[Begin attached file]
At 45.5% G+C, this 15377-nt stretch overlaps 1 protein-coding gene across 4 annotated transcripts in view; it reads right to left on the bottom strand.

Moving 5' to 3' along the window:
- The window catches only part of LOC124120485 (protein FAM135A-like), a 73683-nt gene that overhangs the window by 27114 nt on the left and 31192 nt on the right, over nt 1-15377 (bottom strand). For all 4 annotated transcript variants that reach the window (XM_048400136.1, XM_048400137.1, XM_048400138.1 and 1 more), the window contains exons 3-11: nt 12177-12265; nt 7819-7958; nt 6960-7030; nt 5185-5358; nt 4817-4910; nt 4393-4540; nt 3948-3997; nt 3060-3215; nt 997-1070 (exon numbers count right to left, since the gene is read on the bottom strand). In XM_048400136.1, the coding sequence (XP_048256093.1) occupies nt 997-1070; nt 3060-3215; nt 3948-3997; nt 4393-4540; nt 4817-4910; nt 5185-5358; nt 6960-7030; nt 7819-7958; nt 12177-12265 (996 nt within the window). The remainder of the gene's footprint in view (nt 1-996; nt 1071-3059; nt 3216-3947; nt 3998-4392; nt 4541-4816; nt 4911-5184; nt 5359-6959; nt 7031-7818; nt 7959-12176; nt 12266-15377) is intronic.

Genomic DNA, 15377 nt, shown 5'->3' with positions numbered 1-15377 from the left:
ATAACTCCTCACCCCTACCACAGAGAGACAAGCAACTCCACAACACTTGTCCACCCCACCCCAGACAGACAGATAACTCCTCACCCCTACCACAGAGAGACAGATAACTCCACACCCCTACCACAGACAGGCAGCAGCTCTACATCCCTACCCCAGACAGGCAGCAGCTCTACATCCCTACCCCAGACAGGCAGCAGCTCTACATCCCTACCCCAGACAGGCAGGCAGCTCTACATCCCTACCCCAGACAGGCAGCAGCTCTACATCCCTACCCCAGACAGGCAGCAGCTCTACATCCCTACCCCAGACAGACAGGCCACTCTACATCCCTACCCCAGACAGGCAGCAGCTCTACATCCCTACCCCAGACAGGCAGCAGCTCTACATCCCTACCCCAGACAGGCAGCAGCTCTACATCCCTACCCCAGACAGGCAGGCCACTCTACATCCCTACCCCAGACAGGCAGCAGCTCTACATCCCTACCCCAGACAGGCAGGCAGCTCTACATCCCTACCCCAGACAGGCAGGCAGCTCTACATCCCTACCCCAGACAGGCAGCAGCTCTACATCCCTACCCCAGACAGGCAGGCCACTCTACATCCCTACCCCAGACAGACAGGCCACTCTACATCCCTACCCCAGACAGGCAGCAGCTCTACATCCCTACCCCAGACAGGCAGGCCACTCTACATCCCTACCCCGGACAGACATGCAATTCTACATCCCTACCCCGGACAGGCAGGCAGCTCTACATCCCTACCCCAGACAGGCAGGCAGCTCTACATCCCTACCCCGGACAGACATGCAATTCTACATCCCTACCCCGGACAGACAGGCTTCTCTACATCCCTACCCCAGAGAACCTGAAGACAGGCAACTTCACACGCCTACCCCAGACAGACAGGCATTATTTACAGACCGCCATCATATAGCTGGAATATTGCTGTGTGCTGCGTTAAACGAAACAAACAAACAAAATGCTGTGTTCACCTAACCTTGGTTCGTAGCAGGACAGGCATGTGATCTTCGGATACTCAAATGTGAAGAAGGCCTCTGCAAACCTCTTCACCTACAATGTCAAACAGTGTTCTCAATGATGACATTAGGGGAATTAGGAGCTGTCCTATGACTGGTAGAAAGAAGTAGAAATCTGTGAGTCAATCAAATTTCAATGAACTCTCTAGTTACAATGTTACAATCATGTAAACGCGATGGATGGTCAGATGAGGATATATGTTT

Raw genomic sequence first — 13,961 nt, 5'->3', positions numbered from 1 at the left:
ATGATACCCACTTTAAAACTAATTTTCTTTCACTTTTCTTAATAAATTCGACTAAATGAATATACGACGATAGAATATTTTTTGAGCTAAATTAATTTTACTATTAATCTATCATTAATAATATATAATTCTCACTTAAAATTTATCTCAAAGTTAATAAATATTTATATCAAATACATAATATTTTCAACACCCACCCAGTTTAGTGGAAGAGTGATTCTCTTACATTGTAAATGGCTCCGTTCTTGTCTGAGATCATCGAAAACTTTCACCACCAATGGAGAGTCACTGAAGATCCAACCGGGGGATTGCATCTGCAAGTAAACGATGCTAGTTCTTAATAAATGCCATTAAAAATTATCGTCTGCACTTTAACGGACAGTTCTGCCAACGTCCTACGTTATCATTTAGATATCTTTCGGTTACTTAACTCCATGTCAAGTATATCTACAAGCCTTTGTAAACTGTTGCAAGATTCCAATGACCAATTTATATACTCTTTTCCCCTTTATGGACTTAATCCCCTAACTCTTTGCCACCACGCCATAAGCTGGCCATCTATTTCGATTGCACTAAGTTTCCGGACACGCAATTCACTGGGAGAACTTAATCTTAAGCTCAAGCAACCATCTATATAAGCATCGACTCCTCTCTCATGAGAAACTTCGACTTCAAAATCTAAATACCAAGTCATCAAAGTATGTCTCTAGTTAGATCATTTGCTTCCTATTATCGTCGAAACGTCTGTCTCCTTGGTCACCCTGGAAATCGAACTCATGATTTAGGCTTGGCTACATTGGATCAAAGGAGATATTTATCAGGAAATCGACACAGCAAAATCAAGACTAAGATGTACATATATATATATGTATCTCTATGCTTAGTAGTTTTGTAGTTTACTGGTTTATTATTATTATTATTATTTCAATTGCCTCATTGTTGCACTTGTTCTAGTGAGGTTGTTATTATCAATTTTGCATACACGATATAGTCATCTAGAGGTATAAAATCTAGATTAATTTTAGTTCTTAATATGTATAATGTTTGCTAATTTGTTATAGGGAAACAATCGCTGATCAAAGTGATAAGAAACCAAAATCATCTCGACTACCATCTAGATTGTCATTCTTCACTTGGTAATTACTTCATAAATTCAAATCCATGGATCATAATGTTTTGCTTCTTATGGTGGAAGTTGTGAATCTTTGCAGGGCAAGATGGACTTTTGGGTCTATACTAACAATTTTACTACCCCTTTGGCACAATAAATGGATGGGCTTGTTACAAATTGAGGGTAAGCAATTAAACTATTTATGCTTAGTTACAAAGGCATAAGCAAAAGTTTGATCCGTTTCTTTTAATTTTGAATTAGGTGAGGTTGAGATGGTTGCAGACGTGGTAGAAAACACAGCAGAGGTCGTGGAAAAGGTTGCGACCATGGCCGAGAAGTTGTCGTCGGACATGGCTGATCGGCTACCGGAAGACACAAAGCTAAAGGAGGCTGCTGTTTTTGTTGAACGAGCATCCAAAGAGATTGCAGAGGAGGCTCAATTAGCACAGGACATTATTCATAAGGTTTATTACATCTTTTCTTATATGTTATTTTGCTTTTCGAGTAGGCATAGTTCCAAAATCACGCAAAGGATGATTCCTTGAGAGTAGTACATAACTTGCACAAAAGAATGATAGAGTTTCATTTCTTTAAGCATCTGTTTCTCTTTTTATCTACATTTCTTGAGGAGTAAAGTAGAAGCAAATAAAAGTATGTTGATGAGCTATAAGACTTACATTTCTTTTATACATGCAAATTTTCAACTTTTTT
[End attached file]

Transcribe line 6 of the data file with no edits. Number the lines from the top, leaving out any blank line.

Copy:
Raw genomic sequence first — 13,961 nt, 5'->3', positions numbered from 1 at the left: